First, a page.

Design & Usability
The Pentax Q10's design is centered around that 12.4-megapixel 1/2.3'' image sensor, which allows the body and lens combination to remain quite compact. The camera also sports an improved grip, with just enough of a protrusion to allow the user to keep hold of the camera with one hand.
The overall design of the Q10 is actually quite similar to the Q, with a practically identical top plate. Up there, users will find the usual shooting mode dial and multi-purpose control dial. The compact size doesn't inhibit usability to any great degree, with a number of customizable functions in addition to the nifty four-position Quick-Dial on the front of the camera.
The Q10's biggest advantage over other interchangeable lens cameras is its truly miniscule lenses. The Q series now features six Pentax lenses, with a standard prime, standard zoom, telephoto zoom, fish-eye, and two "toy" lenses. It's not going to appeal to most prosumers or professionals, but those looking for a fun, compact alternative may certainly be drawn to the Q10.
While the Q10 features a newly-designed sensor, small 1/2.3'' sensors typically produce a higher degree of noise than what you'd get from a DSLR, or even a compact mirrorless system like Micro Four Thirds. The Q10 combats this with improved processing including a "new algorithm" for developing images, according to Pentax's press materials. Given the middling performance we saw in our Pentax Q review, we hope that's the case.
The Pentax Q10 offers almost all the software features you could ask for from a full-size DSLR, including interval, time lapse, HDR, and full manual shooting. The camera also offers RAW shooting, fairly quick autofocus, focus peaking, and a continuous shooting rate of 5 frames per second.
In general the Q10 feels much snappier than the original Q did, though it does have a fairly restrictive buffer. While 5fps is fast, the Q10 can only function at that speed for exactly 5 shots before slowing down to around one shot per second. That's disappointing, as the Nikon J1—at roughly the same price and only a slightly larger size—offers 60fps capture for closer to 30 frames in a single burst.
The Q10 is billed by Pentax as a hybrid interchangeable lens camera. With a point-and-shoot body and swappable lenses, it's certainly on the extreme end of the "compact interchangeable lens" camera spectrum. Unfortunately, that point-and-shoot-size body also comes with a point-and-shoot-size sensor—rarely a recipe for the DSLR-like image quality that Pentax promises.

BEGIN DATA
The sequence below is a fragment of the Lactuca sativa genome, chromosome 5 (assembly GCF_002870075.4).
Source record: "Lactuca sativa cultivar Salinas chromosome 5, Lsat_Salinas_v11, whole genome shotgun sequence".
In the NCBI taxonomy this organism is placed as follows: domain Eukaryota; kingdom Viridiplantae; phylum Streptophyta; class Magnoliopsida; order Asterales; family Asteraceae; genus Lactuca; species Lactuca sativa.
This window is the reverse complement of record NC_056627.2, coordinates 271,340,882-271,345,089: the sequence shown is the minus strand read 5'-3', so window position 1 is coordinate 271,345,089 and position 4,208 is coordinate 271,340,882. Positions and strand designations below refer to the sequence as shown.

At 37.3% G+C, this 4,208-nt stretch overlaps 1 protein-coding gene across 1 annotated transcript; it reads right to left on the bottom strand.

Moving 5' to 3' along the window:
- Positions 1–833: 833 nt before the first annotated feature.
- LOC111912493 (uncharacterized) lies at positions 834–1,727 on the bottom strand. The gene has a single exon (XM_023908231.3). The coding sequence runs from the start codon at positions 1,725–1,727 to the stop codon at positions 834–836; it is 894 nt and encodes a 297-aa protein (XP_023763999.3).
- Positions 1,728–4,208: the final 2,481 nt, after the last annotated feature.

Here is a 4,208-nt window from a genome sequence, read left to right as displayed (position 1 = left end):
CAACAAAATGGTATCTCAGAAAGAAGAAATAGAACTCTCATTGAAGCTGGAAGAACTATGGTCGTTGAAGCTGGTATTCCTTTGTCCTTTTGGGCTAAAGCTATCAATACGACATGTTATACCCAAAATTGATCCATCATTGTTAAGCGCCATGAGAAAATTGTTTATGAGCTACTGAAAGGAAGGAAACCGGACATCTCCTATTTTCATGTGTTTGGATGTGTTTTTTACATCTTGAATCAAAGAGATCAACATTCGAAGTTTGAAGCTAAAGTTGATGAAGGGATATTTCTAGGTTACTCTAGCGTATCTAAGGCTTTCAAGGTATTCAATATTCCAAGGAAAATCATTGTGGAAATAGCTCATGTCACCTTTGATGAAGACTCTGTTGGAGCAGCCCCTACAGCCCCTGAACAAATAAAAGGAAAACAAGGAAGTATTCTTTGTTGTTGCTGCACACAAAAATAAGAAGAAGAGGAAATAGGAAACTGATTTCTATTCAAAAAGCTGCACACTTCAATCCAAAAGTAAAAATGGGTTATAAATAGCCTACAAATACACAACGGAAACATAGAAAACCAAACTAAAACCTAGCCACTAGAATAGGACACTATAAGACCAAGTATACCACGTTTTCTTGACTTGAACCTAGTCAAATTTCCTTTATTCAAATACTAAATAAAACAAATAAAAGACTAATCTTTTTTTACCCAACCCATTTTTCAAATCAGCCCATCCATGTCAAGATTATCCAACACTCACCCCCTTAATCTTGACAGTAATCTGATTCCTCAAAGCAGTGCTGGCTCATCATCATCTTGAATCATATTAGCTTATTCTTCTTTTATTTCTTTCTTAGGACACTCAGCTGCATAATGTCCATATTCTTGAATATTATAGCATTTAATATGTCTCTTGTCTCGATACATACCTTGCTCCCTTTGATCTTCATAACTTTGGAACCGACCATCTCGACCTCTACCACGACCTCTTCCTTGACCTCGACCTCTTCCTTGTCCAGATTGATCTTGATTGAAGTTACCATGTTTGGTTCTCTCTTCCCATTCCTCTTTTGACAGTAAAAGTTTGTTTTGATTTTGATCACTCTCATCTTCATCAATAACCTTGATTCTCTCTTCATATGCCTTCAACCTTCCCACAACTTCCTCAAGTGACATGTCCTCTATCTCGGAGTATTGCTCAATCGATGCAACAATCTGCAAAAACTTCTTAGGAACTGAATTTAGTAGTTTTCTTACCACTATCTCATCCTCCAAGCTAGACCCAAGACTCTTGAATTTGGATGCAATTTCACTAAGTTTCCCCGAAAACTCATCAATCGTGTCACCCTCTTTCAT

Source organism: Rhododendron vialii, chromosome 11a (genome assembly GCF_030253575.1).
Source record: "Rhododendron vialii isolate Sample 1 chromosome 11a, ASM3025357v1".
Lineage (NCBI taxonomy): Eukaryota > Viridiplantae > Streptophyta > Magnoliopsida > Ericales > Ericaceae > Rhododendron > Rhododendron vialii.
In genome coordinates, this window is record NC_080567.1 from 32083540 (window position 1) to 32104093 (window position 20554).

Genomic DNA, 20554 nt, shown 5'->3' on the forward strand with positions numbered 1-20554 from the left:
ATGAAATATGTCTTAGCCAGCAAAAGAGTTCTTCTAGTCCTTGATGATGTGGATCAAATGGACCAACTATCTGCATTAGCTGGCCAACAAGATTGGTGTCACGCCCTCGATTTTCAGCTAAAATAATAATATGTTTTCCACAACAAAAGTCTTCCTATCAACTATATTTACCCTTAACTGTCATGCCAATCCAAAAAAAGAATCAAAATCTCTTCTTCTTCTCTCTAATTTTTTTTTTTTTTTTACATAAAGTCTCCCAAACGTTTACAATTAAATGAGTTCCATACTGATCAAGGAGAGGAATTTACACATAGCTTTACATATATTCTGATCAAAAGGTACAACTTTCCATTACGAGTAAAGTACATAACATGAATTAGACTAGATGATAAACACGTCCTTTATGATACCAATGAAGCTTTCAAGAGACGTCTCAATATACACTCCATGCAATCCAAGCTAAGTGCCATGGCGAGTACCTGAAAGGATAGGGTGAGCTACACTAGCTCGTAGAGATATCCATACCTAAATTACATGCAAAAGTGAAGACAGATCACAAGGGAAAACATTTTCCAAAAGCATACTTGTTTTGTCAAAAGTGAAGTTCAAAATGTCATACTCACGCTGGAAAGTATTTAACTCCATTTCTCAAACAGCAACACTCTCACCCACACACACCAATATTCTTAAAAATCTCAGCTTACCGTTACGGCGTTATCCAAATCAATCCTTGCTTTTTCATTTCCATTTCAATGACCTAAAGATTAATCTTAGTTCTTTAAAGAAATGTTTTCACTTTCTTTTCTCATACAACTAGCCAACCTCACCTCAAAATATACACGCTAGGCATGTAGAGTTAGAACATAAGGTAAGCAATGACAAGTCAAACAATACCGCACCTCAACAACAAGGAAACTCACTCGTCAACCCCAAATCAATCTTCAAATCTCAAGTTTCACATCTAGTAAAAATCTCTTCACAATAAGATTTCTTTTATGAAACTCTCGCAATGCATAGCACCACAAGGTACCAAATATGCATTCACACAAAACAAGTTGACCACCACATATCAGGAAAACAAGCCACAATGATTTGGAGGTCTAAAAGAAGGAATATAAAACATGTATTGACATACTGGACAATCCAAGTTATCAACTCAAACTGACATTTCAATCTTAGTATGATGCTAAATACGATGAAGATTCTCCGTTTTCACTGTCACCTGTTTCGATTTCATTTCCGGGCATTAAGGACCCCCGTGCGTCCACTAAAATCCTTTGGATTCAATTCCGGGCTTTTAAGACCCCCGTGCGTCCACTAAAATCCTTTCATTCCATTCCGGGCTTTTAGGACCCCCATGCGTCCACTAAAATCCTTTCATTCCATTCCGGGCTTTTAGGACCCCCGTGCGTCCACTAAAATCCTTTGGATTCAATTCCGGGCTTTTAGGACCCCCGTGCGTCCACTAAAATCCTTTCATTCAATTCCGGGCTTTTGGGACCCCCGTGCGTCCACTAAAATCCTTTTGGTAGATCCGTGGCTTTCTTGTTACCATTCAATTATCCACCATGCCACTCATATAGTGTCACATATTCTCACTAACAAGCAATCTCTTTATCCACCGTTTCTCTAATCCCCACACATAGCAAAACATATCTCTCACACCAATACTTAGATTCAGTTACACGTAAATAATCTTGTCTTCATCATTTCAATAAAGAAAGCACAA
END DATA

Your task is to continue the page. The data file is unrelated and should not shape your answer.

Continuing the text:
It remains to be seen how much Pentax has been able to improve the image quality over last year's Pentax Q, but the camera has some serious competition in the form of the Nikon J1. The J1 has a larger 1-inch sensor that has roughly four times the imaging area of the Q, while offering a similar price and, as we stated above, a superior burst mode (though it's certainly lacking in the manual control department).
The Q10 still has size over all others, though, and we're eager to see if Pentax can deliver on its promise of improved image performance this time around. While the Q10's price puts it up against heavy hitters like the Sony NEX-F3, its size puts it in a tiny hybrid class all of its own. Whether that's a class you want to attend, however, will largely depend on how it performs when we get it into our labs.
The Pentax Q10 is the second model to be released under the company's flag of truly compact interchangeable lens cameras. The Q10 features a 12.4-megapixel 1/2.3'' image sensor, improved grip, and the same menu system seen on full-size Pentax DSLRs.
The Q10's main calling card is its incredibly small size, which is certainly true as the camera can almost fit entirely behind an actual calling card. Those looking for a truly pocketable interchangeable lens camera will want to take a good look at the Q and its lilliputian lenses. That size comes at a price, though, as that 1/2.3'' image sensor is the same type you'd typically see in a cheap fixed-lens compact camera, rather than one with interchangeable lenses. At $599.95 for the body and a standard zoom lens, that's a lot to pay for a camera sporting a sensor no bigger than your standard point-and-shoot.